Essays on the Nobility of Medieval Scotland

By K. J. Stringer | Go to book overview

2
THE EARLDOM OF CAITHNESS AND THE KINGDOM OF
SCOTLAND, 1150–1266

Barbara E. Crawford

As part of the mainland of Scotland the province of Caithness was implicitly recognised as Scottish territory by the Norwegians in the treaty of 1098 between their king, Magnus Barelegs, and King Edgar of Scotland.1 Being, however, the only part of the mainland which was thoroughly settled by peoples of Norse extraction,2 Caithness was in a totally different situation from any other part of the Scottish littoral. During the period of settlement the native population had been to some extent displaced and the Celtic language replaced by Norse, at any rate in the north-east quarter of the province. The nature of the land also made it very different from the west coast (where the Norse also had some influence), for it was more fertile, with excellent pasture and arable land; and it was this factor which had attracted the Norse settlers to the area from Orkney in the ninth and tenth centuries.3 The earls of Orkney then claimed jurisdiction over the settlers and theoretically held the ancient Celtic province as an earldom of the kings of Scots. The fact that Caithness was part of the Scottish mainland was, apparently, not particularly relevant: seen from the middle of the Pentland Firth it was merely another stretch of territory along with the islands of Stroma, Hoy, or South Ronaldsay, and, after all, 'united' with them by water. Furthermore, the Ness, as the saga writer called the north-east of Caithness, is cut off from the land to the south (the Sutherland) by the central upland area of the county and the long sea journey round Duncansby Head, so that it was particularly closely linked with the islands across the Pentland Firth. Geographical and historical factors therefore provide the reason for the anomalous position whereby Caithness lay under the jurisdiction of the earls of Orkney, nobles who owed allegiance to the kings of Norway for their island earldom. These earls also owed nominal allegiance to the kings of Scotland as earls of Caithness. A short stretch of water united the two halves of their lordship, and during the period under discussion Caithness was linked, emotionally and economically, with the Norwegian earldom.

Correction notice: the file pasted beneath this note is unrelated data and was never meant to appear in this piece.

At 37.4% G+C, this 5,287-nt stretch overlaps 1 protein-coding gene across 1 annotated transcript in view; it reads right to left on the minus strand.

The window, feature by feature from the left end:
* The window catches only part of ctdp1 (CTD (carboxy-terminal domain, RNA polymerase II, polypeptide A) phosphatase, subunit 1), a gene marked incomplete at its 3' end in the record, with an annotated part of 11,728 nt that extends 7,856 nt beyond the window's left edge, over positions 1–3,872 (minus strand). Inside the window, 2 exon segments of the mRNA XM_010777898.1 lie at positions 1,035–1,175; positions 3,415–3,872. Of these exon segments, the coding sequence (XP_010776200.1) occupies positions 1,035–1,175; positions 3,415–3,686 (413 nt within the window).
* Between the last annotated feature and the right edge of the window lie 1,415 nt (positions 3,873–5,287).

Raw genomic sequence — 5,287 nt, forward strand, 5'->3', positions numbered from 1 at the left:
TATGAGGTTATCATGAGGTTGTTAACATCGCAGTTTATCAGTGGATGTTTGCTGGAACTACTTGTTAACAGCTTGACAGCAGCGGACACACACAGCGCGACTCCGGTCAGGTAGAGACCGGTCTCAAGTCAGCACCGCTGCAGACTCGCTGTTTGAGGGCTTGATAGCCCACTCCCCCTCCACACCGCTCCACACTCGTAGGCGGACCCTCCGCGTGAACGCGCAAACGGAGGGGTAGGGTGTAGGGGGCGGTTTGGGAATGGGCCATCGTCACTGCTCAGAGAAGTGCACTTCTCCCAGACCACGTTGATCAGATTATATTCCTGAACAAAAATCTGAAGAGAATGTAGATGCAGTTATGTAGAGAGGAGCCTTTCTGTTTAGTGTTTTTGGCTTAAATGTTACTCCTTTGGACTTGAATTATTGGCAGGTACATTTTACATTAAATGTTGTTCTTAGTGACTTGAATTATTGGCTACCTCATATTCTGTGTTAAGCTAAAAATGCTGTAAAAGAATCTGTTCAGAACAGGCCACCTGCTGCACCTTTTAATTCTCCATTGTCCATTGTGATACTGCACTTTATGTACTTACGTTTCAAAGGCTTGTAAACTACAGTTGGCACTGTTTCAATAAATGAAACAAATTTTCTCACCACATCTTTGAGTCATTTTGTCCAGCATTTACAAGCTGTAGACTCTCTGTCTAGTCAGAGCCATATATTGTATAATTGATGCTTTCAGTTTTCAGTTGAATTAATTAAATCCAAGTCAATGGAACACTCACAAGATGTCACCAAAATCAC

These factors made the situation in Caithness one which the Scottish kings did not willingly tolerate. Access to the political heart of the Scottish kingdom was more possible from the Scandinavian north down the east coast than from the west, where a protective mountain barrier helped to keep the Norse of the Hebrides at bay. It is not surprising, therefore, that for the whole of our period the kings of Scotland made repeated efforts to bring under firm control Caithness and its ruling earls. Two incidents from the very beginning and the very end of the period demonstrate the vulnerability of their northern shores to a foreign power. In 1151 Earl Harald

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